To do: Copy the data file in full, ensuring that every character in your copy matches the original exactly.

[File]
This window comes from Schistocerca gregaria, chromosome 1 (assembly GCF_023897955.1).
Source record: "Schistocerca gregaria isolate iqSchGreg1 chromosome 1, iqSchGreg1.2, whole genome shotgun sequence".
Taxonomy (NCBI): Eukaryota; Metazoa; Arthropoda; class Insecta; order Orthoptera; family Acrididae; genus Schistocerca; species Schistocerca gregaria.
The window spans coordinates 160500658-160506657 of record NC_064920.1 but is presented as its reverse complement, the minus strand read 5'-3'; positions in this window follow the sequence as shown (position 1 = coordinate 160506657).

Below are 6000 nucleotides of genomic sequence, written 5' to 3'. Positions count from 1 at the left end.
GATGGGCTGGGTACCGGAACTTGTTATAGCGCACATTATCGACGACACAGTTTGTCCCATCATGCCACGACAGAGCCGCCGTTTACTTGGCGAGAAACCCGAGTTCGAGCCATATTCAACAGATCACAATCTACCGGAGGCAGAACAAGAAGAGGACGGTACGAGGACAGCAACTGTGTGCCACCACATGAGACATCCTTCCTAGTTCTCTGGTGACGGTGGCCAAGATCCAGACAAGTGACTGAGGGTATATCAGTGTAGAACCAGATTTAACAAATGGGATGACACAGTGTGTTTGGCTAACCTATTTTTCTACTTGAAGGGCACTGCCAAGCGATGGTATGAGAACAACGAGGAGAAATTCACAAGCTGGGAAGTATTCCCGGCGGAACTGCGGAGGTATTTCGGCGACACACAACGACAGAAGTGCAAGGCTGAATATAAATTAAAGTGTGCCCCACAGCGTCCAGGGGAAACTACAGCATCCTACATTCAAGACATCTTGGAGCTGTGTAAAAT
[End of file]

This window comes from Schistocerca gregaria, chromosome 1 (assembly GCF_023897955.1).
Source record: "Schistocerca gregaria isolate iqSchGreg1 chromosome 1, iqSchGreg1.2, whole genome shotgun sequence".
Taxonomy (NCBI): Eukaryota; Metazoa; Arthropoda; class Insecta; order Orthoptera; family Acrididae; genus Schistocerca; species Schistocerca gregaria.
The window spans coordinates 160500658-160506657 of record NC_064920.1 but is presented as its reverse complement, the minus strand read 5'-3'; positions in this window follow the sequence as shown (position 1 = coordinate 160506657).

Below are 6000 nucleotides of genomic sequence, written 5' to 3'. Positions count from 1 at the left end.
GATGGGCTGGGTACCGGAACTTGTTATAGCGCACATTATCGACGACACAGTTTGTCCCATCATGCCACGACAGAGCCGCCGTTTACTTGGCGAGAAACCCGAGTTCGAGCCATATTCAACAGATCACAATCTACCGGAGGCAGAACAAGAAGAGGACGGTACGAGGACAGCAACTGTGTGCCACCACATGAGACATCCTTCCTAGTTCTCTGGTGACGGTGGCCAAGATCCAGACAAGTGACTGAGGGTATATCAGTGTAGAACCAGATTTAACAAATGGGATGACACAGTGTGTTTGGCTAACCTATTTTTCTACTTGAAGGGCACTGCCAAGCGATGGTATGAGAACAACGAGGAGAAATTCACAAGCTGGGAAGTATTCCCGGCGGAACTGCGGAGGTATTTCGGCGACACACAACGACAGAAGTGCAAGGCTGAATATAAATTAAAGTGTGCCCCACAGCGTCCAGGGGAAACTACAGCATCCTACATTCAAGACATCTTGGAGCTGTGTAAAAT